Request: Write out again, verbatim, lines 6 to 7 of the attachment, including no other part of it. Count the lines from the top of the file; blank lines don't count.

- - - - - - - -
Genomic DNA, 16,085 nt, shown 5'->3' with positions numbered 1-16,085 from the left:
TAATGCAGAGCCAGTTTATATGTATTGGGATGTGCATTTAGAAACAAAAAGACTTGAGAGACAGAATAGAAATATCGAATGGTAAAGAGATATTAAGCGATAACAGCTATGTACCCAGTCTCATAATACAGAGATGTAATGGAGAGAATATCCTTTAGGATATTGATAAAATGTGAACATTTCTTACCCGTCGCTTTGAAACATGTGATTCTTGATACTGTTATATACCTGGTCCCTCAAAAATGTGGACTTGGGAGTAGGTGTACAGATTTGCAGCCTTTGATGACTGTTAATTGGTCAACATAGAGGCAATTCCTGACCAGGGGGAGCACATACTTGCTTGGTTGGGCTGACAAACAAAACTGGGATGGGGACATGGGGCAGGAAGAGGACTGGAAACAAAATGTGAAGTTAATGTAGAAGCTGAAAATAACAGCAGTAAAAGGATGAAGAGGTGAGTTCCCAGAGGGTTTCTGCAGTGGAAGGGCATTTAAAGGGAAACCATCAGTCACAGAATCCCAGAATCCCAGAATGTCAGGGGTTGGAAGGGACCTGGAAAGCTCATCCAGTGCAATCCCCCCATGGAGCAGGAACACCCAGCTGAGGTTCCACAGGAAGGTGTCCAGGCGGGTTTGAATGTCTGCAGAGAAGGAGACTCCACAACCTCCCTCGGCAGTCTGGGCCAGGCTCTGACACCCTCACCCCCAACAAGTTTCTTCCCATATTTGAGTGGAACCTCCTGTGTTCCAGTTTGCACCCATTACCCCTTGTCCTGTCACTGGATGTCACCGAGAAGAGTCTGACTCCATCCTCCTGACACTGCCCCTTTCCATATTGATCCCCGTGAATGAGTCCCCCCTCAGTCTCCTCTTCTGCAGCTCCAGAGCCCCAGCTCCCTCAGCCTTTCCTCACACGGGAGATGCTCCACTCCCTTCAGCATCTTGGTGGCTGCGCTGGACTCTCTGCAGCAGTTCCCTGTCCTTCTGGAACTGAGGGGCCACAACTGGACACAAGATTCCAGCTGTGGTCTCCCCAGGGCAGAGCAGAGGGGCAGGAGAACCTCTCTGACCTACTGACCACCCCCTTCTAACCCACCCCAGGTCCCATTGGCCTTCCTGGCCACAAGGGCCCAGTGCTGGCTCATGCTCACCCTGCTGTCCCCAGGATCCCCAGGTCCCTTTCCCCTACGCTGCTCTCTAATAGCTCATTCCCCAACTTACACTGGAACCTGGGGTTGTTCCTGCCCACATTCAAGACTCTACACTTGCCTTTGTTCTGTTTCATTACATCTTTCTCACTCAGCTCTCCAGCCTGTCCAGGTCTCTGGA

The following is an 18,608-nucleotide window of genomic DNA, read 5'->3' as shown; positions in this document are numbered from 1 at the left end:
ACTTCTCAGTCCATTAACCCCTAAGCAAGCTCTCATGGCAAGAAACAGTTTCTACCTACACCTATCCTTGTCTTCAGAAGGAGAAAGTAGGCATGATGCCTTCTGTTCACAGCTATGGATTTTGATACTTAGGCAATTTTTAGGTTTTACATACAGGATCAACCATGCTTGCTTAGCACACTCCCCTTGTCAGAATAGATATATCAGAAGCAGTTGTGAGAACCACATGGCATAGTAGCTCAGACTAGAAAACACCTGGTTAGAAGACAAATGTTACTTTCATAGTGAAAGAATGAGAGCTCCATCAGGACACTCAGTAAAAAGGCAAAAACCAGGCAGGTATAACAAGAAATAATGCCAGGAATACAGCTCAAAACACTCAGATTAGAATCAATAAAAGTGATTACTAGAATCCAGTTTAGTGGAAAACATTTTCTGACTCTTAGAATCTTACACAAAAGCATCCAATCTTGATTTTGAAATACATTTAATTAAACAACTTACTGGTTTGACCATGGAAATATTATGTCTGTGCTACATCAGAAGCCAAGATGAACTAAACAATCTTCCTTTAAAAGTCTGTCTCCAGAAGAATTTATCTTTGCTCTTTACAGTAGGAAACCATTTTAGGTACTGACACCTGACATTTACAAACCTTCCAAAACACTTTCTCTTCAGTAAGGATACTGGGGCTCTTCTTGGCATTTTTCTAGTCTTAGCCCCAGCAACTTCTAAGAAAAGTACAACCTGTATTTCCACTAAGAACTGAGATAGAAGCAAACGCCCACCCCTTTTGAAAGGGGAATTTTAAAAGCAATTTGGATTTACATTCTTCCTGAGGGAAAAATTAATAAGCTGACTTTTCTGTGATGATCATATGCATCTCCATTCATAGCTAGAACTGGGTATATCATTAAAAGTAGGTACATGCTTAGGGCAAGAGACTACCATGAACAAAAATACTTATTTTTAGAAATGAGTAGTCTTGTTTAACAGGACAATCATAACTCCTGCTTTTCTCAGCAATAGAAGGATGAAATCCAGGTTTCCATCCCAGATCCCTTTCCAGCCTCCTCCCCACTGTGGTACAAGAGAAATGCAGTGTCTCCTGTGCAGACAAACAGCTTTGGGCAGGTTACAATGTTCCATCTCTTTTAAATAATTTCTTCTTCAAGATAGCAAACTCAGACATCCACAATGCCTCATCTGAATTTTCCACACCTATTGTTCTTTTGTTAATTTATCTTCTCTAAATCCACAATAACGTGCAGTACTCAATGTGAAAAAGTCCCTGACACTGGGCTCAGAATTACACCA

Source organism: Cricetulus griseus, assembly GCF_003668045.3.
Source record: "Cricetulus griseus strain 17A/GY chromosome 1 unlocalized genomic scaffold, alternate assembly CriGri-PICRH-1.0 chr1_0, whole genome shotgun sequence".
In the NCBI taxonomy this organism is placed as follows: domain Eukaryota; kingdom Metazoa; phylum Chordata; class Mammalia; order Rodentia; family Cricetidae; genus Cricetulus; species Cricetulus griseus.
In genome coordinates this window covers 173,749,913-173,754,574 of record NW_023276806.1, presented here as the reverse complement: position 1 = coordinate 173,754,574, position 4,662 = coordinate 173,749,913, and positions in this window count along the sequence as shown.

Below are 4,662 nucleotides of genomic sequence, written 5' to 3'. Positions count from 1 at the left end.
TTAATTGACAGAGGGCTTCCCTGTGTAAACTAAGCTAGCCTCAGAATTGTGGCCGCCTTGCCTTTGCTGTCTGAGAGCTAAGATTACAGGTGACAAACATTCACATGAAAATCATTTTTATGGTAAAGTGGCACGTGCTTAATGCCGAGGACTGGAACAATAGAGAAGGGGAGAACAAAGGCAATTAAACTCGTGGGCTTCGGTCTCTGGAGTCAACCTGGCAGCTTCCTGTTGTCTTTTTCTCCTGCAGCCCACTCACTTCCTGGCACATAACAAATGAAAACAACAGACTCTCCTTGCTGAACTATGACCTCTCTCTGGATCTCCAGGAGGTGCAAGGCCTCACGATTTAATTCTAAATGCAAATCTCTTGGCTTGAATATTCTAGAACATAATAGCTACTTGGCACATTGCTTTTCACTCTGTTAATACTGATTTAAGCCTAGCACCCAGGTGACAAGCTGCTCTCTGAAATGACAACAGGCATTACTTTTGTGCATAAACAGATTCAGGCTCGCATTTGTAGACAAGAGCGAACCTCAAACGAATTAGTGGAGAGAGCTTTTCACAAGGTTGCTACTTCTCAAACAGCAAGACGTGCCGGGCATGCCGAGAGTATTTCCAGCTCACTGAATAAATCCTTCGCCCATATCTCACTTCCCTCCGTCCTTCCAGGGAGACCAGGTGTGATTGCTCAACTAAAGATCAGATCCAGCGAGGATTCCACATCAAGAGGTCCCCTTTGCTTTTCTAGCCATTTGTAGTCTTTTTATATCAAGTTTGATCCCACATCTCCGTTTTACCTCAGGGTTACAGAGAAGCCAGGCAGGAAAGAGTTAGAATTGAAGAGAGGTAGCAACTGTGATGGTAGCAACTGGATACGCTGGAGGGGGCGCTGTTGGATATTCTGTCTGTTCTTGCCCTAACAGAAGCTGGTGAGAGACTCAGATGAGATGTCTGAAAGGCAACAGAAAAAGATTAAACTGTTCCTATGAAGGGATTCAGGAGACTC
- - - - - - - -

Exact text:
Source record: "Cricetulus griseus strain 17A/GY chromosome 1 unlocalized genomic scaffold, alternate assembly CriGri-PICRH-1.0 chr1_0, whole genome shotgun sequence".
In the NCBI taxonomy this organism is placed as follows: domain Eukaryota; kingdom Metazoa; phylum Chordata; class Mammalia; order Rodentia; family Cricetidae; genus Cricetulus; species Cricetulus griseus.